Table 1 summarizes the optical and physical properties of ETMs. To boost the efficiency of second- and third-generation OLEDs, a key challenge is to achieve both good electron-transport and high ET within a single molecule. Although Alq is a well-known material and is widely used for fluorescent OLEDs, it cannot be used in second- or third-generation green or blue OLEDs due to its low ET of 2.15 eV. Therefore, over the last decade, researchers have been searching for novel ETMs with high ET. A typical strategy to obtain ETMs with high ET is to use twisted and/or nonconjugated skeleton(s), such as meta-conjugation, tetraphenylsilane, triphenylphosphine oxide, and triphenylborane to reduce π conjugation. Another interesting approach is to engineer the solid-state aggregation through sophisticated manipulation of inter- and/or intramolecular interactions. A successful example of this is to use the weak hydrogen bonds in CH/N. In the near future, active control of molecular assembly and/or of the aggregation state in the solid state should drastically improve the carrier mobility. Then, OLEDs with low operating voltage and high power efficiency could be developed based just on a simple device structure.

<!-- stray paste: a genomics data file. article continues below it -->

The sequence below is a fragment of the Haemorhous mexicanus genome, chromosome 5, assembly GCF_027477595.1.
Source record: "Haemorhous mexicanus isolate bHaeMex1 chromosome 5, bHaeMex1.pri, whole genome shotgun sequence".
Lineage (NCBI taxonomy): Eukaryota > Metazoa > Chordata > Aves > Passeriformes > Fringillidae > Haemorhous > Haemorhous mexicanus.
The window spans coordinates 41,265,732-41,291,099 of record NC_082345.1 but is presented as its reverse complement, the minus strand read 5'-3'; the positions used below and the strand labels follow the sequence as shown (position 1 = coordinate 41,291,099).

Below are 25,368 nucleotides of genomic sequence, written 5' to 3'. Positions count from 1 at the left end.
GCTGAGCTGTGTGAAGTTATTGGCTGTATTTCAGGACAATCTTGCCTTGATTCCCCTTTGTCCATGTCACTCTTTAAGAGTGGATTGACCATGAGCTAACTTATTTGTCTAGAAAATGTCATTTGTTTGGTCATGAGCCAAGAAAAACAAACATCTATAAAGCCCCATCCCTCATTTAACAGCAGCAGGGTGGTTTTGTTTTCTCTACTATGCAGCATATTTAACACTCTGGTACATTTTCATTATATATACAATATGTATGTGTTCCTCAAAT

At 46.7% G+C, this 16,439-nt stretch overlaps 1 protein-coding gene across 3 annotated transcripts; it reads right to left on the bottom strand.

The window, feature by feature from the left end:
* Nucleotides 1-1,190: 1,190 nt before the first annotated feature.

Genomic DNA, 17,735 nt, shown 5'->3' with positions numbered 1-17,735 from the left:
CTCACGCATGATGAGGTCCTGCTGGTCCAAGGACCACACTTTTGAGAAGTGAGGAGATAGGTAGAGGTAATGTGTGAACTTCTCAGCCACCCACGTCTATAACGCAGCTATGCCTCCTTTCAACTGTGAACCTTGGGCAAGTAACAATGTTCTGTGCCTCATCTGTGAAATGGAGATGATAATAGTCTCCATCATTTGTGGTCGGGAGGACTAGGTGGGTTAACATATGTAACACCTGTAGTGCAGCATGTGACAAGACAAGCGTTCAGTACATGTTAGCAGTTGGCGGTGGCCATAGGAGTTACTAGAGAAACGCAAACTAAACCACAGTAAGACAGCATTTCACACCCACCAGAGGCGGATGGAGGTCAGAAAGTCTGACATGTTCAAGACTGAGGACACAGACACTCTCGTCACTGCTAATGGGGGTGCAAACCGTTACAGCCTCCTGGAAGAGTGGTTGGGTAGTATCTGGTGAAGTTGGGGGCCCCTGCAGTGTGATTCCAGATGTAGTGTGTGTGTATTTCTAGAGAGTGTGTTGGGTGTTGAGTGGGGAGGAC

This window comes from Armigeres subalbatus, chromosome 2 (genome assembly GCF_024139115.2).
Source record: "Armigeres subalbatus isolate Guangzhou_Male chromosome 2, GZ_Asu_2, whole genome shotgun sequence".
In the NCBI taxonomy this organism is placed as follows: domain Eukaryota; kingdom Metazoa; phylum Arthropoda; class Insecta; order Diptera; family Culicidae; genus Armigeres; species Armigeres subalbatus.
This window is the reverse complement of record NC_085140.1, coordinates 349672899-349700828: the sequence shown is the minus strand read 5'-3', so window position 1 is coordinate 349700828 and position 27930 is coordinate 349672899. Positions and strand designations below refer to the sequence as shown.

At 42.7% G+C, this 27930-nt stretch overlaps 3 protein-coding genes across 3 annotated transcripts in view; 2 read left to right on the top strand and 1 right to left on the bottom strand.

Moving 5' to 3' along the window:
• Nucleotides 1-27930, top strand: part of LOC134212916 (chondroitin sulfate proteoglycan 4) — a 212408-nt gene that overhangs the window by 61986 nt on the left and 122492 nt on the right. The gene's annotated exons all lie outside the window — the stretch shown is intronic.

Table 1

Optical and physical properties of ETMs


Tg (°C)

Ip/Ea (eV)

ET (eV)

μe (cm2 V−1 s−1)





4.0 × 10−5

(Xiao et al. 2011; Montes et al. 2007)





2.8 × 10−4

(Ichikawa et al. 2012)




7.9 × 10−3

(Su et al. 2008)






(Su et al. 2008)




3.1 × 10−3

(Ichikawa et al. 2007)




(Xiao et al. 2011)






(Xiao et al. 2011)





(Sasabe et al. 2011)






(Sasabe et al. 2008a)




(Xiao et al. 2009)





(Von Ruden et al. 2010)





(Aizawa et al. 2014)





(Lee et al. 2015; Hung et al. 2014)




(Sun et al. 2011)




(Zhang et al. 2014)


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Copyright information

© Springer Japan KK, part of Springer Nature 2019

Authors and Affiliations

  1. 1.Department of Organic Device EngineeringYamagata UniversityYonezawaJapan
  2. 2.Graduate School of Organic Materials Science, Research Center for Organic ElectronicsYamagata UniversityYamagataJapan

Section editors and affiliations

  • Hironori Kaji
    • 1
  1. 1.Division of Environmental Chemistry, Institute for Chemical ResearchKyoto UniversityKyotoJapan